What to Do After a Breast Cancer Diagnosis
Experts explain what newly diagnosed cancer patients need to know to help fight their disease.
Talk to Other Patients
Gomez has had four surgeries to remove gastrointestinal tumors in the 10
years since her cancer was diagnosed, and she may face more in the future if
the tumors target her liver or grow big enough to block her intestines.
She now volunteers at a telephone hot line run by M.D. Anderson that matches
cancer patients with people who have had the same diagnosis or treatment.
"My cancer is so rare that I didn't meet another person who had it until
five years after my diagnosis," she says. "It was very, very
Gomez now talks to at least one person a week with her disease in her
volunteer role, and she believes this is one of the best things patients can do
to learn about their illness.
"The Internet is a great learning tool, but it can also scare you to
death," she says. "The statistics, especially, can be misleading. They
may tell you survival for your disease is less than five years, for example,
but if most people with your cancer are diagnosed in the 60s and 70s and you
are in your 30s, that may not apply to you."
Tools You Can Use
The M.D. Anderson hot line can be reached by calling (800) 345-6324. All
cancer patients or their caregivers are eligible to call. The Y-ME breast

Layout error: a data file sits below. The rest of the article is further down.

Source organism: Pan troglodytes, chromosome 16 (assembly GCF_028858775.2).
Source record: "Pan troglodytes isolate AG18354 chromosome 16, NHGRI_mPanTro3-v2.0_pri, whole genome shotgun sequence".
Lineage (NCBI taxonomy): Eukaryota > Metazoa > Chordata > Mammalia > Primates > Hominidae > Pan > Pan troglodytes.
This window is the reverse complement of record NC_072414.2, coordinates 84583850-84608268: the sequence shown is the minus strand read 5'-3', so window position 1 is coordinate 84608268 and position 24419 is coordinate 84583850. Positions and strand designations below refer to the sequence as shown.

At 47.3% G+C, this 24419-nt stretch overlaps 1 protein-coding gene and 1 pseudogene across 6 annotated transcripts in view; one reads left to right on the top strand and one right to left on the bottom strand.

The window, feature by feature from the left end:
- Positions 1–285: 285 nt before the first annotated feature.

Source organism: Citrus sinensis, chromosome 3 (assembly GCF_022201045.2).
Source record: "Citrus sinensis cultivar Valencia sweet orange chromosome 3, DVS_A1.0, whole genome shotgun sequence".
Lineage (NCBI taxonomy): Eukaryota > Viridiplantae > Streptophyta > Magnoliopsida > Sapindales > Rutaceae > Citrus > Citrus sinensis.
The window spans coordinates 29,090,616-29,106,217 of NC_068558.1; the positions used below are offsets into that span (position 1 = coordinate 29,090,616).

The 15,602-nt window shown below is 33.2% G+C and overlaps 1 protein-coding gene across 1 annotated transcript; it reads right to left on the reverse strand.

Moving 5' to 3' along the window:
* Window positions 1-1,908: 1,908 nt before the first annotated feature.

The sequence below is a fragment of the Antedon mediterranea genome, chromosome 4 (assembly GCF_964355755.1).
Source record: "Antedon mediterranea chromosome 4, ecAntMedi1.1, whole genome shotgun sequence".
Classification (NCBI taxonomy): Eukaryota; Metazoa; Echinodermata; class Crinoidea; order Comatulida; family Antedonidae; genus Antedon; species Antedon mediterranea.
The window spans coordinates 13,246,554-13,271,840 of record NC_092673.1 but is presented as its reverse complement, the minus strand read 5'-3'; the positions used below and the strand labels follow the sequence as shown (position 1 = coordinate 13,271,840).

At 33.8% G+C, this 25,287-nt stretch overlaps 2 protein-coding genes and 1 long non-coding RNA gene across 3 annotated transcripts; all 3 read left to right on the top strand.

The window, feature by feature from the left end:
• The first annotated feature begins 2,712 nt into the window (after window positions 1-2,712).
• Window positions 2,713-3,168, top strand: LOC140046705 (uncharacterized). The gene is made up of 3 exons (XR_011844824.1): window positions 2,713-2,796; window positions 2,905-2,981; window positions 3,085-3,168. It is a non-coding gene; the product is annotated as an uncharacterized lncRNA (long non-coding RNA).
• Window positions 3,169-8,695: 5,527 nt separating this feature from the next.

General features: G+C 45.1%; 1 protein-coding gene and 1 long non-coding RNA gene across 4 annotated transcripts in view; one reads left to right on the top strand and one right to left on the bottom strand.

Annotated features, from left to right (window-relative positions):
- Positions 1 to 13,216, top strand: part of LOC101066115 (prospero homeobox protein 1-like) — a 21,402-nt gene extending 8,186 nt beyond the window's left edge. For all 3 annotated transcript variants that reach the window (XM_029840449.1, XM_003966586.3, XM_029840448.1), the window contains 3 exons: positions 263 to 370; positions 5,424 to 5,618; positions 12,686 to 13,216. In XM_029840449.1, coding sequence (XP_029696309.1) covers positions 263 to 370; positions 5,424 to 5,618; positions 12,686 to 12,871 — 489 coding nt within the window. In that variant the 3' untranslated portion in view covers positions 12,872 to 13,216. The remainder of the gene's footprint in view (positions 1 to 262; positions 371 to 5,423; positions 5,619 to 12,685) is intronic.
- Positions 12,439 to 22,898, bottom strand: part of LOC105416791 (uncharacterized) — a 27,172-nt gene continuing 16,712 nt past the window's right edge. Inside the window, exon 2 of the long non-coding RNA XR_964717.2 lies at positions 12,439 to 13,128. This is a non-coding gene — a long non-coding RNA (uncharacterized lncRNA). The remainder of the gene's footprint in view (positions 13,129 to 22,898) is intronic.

cancer support hot line can be reached in English at (800) 221-2141 and in
Spanish at (800) 986-9505. Interpreters are also available in 150 other
The American Cancer Society (www.cancer.org) and the National Cancer
Institute (www.cancer.gov) both operate comprehensive web sites that include
information on cancer treatments and clinical trials, as does WebMD. The
information hot line number for ACS is (800) ACS-2345 and the number for NCI is
The ACS offers a service to patients and their families that will help match
them with clinical trials in their area. To find out about this service call
(800) 303-5691 or click on the section entitled Emerging Medical Clinical
Trials Matching Service on the ACS web site. You can find out about cancer
trials through the NCI at the web site www.clinicaltrials.gov.
The ACS web site also offers a service to help patients understand their
treatment options, says spokesman David Sampson. To access the service click on
"Using Treatment Decision Tools" on the group's home page.